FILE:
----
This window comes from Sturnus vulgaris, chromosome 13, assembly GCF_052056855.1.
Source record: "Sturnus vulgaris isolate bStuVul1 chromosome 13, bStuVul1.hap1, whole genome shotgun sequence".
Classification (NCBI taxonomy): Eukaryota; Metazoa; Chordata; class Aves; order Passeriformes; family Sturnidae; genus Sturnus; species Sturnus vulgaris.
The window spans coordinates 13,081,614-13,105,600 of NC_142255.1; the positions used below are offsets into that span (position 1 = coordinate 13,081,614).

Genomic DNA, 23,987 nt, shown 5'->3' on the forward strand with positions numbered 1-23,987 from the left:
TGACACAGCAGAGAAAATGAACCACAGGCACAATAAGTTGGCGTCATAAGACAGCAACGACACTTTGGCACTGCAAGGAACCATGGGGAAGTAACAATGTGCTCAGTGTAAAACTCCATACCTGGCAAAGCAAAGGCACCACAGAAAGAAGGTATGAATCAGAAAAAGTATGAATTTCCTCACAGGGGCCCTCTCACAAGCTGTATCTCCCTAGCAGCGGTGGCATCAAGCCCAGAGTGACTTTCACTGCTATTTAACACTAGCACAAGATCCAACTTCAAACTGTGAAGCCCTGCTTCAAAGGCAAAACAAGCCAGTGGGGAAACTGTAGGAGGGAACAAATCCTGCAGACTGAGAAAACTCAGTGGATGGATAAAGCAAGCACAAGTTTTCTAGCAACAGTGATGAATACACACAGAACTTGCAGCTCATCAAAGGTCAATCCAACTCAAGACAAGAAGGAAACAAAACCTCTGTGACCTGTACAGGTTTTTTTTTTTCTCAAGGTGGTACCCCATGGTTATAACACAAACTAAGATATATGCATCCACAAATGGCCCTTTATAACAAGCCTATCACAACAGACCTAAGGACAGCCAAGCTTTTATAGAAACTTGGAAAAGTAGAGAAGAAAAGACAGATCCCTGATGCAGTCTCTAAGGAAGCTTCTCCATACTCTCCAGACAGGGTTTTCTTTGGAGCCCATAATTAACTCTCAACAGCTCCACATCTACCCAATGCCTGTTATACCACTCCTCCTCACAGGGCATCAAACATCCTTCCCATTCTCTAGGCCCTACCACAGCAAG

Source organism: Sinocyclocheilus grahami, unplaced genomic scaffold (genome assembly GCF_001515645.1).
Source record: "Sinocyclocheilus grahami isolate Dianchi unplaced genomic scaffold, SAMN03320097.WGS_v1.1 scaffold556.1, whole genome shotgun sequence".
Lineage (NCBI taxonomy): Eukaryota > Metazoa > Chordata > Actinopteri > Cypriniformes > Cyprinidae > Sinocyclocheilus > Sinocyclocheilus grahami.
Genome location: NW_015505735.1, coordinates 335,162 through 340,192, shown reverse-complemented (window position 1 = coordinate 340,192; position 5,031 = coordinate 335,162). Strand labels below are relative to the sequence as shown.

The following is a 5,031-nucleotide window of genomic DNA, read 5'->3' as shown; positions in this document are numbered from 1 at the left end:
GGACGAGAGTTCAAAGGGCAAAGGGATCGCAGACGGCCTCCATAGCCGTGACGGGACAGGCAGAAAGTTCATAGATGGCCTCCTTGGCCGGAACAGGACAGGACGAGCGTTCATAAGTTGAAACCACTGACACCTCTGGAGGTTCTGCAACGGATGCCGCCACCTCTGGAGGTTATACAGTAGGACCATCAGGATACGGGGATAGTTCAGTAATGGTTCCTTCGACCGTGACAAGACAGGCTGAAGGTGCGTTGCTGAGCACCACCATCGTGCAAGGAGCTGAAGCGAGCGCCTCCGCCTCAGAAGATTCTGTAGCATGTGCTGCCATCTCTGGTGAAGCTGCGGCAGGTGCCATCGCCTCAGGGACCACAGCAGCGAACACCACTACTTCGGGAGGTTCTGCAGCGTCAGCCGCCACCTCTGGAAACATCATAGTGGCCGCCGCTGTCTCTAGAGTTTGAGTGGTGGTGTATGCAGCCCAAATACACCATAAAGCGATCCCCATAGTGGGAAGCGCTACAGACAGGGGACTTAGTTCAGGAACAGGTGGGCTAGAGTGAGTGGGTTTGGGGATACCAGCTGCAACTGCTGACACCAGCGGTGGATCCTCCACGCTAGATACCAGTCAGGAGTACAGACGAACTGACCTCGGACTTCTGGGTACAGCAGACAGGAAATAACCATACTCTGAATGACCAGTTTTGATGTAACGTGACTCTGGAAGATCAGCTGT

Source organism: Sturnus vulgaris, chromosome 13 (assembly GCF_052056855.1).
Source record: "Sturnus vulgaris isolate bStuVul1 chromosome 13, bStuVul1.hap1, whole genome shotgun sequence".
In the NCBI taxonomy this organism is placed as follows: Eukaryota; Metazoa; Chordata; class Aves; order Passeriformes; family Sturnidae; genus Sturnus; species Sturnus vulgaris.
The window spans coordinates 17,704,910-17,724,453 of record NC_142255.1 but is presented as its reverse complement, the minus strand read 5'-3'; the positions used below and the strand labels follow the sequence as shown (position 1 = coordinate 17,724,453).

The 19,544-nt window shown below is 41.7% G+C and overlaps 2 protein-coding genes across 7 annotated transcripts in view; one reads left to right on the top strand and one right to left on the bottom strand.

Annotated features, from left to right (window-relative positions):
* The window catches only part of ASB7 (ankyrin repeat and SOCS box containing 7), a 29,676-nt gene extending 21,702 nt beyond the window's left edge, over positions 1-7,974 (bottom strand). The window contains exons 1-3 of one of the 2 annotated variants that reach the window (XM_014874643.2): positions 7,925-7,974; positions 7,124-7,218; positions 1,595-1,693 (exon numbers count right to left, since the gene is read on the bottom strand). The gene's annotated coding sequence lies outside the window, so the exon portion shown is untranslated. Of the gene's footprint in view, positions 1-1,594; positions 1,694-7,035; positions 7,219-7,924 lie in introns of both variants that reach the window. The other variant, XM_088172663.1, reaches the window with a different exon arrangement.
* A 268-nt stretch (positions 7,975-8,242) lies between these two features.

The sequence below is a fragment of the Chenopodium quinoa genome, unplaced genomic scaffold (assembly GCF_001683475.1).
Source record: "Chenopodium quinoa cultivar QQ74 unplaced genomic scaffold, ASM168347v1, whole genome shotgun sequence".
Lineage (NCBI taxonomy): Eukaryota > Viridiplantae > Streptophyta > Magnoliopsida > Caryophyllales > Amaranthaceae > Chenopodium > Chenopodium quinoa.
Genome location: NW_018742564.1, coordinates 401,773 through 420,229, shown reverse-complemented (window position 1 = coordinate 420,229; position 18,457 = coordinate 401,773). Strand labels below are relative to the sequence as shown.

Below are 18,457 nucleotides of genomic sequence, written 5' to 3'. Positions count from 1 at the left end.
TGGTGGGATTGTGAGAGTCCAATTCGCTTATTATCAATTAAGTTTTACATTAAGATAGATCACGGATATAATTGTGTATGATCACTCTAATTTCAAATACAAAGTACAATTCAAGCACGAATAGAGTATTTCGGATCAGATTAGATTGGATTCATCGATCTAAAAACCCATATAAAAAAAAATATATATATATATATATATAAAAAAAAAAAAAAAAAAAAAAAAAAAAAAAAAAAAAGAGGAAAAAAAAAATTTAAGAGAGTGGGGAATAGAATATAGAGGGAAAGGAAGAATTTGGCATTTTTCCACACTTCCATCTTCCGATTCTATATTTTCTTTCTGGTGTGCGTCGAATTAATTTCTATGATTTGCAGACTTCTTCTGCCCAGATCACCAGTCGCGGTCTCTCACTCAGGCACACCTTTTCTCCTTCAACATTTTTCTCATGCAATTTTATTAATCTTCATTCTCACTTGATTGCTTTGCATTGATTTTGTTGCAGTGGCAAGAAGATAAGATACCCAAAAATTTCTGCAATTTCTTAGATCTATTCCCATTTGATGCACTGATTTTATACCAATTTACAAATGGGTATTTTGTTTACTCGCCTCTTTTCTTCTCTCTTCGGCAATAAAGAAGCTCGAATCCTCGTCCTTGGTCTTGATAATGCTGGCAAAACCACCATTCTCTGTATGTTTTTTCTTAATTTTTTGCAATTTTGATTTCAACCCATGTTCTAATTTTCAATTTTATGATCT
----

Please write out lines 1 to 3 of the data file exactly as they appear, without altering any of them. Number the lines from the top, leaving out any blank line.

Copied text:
This window comes from Sturnus vulgaris, chromosome 13, assembly GCF_052056855.1.
Source record: "Sturnus vulgaris isolate bStuVul1 chromosome 13, bStuVul1.hap1, whole genome shotgun sequence".
Classification (NCBI taxonomy): Eukaryota; Metazoa; Chordata; class Aves; order Passeriformes; family Sturnidae; genus Sturnus; species Sturnus vulgaris.